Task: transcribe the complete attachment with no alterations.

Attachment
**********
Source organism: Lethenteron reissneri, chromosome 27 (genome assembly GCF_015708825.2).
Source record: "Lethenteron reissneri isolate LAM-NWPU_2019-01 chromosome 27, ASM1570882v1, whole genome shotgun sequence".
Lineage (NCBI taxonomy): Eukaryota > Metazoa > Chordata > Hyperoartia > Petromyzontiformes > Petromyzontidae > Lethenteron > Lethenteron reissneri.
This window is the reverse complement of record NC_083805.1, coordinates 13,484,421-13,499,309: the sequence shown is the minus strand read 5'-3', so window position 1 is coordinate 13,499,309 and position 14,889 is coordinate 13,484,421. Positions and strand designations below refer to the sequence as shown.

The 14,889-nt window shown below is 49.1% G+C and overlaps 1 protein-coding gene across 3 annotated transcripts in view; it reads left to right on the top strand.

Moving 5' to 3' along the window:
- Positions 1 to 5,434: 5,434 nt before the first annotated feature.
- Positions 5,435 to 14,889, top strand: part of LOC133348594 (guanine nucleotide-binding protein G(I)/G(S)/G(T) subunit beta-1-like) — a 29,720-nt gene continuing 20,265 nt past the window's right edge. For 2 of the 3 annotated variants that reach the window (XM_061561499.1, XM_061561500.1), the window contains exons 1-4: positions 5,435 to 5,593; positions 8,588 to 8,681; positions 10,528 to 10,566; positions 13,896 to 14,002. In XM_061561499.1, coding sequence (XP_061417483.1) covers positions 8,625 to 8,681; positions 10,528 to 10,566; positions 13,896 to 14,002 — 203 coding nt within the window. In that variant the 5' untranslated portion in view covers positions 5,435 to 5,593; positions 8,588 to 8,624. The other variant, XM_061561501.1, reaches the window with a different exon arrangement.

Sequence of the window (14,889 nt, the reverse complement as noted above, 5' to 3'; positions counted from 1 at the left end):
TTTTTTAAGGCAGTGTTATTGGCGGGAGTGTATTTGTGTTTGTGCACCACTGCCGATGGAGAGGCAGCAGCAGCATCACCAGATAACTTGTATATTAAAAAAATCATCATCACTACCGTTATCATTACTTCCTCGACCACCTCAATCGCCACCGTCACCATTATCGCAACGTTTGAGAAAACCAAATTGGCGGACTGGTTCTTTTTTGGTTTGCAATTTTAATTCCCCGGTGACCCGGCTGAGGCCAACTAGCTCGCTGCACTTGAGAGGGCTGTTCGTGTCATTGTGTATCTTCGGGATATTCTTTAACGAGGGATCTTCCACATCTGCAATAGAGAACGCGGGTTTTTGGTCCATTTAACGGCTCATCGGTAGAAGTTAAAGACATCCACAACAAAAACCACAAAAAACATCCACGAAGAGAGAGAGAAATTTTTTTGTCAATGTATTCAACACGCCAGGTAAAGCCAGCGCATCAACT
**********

Source organism: Lethenteron reissneri, chromosome 27 (genome assembly GCF_015708825.2).
Source record: "Lethenteron reissneri isolate LAM-NWPU_2019-01 chromosome 27, ASM1570882v1, whole genome shotgun sequence".
Lineage (NCBI taxonomy): Eukaryota > Metazoa > Chordata > Hyperoartia > Petromyzontiformes > Petromyzontidae > Lethenteron > Lethenteron reissneri.
This window is the reverse complement of record NC_083805.1, coordinates 13,484,421-13,499,309: the sequence shown is the minus strand read 5'-3', so window position 1 is coordinate 13,499,309 and position 14,889 is coordinate 13,484,421. Positions and strand designations below refer to the sequence as shown.

The 14,889-nt window shown below is 49.1% G+C and overlaps 1 protein-coding gene across 3 annotated transcripts in view; it reads left to right on the top strand.

Moving 5' to 3' along the window:
- Positions 1 to 5,434: 5,434 nt before the first annotated feature.
- Positions 5,435 to 14,889, top strand: part of LOC133348594 (guanine nucleotide-binding protein G(I)/G(S)/G(T) subunit beta-1-like) — a 29,720-nt gene continuing 20,265 nt past the window's right edge. For 2 of the 3 annotated variants that reach the window (XM_061561499.1, XM_061561500.1), the window contains exons 1-4: positions 5,435 to 5,593; positions 8,588 to 8,681; positions 10,528 to 10,566; positions 13,896 to 14,002. In XM_061561499.1, coding sequence (XP_061417483.1) covers positions 8,625 to 8,681; positions 10,528 to 10,566; positions 13,896 to 14,002 — 203 coding nt within the window. In that variant the 5' untranslated portion in view covers positions 5,435 to 5,593; positions 8,588 to 8,624. The other variant, XM_061561501.1, reaches the window with a different exon arrangement.

Sequence of the window (14,889 nt, the reverse complement as noted above, 5' to 3'; positions counted from 1 at the left end):
TTTTTTAAGGCAGTGTTATTGGCGGGAGTGTATTTGTGTTTGTGCACCACTGCCGATGGAGAGGCAGCAGCAGCATCACCAGATAACTTGTATATTAAAAAAATCATCATCACTACCGTTATCATTACTTCCTCGACCACCTCAATCGCCACCGTCACCATTATCGCAACGTTTGAGAAAACCAAATTGGCGGACTGGTTCTTTTTTGGTTTGCAATTTTAATTCCCCGGTGACCCGGCTGAGGCCAACTAGCTCGCTGCACTTGAGAGGGCTGTTCGTGTCATTGTGTATCTTCGGGATATTCTTTAACGAGGGATCTTCCACATCTGCAATAGAGAACGCGGGTTTTTGGTCCATTTAACGGCTCATCGGTAGAAGTTAAAGACATCCACAACAAAAACCACAAAAAACATCCACGAAGAGAGAGAGAAATTTTTTTGTCAATGTATTCAACACGCCAGGTAAAGCCAGCGCATCAACT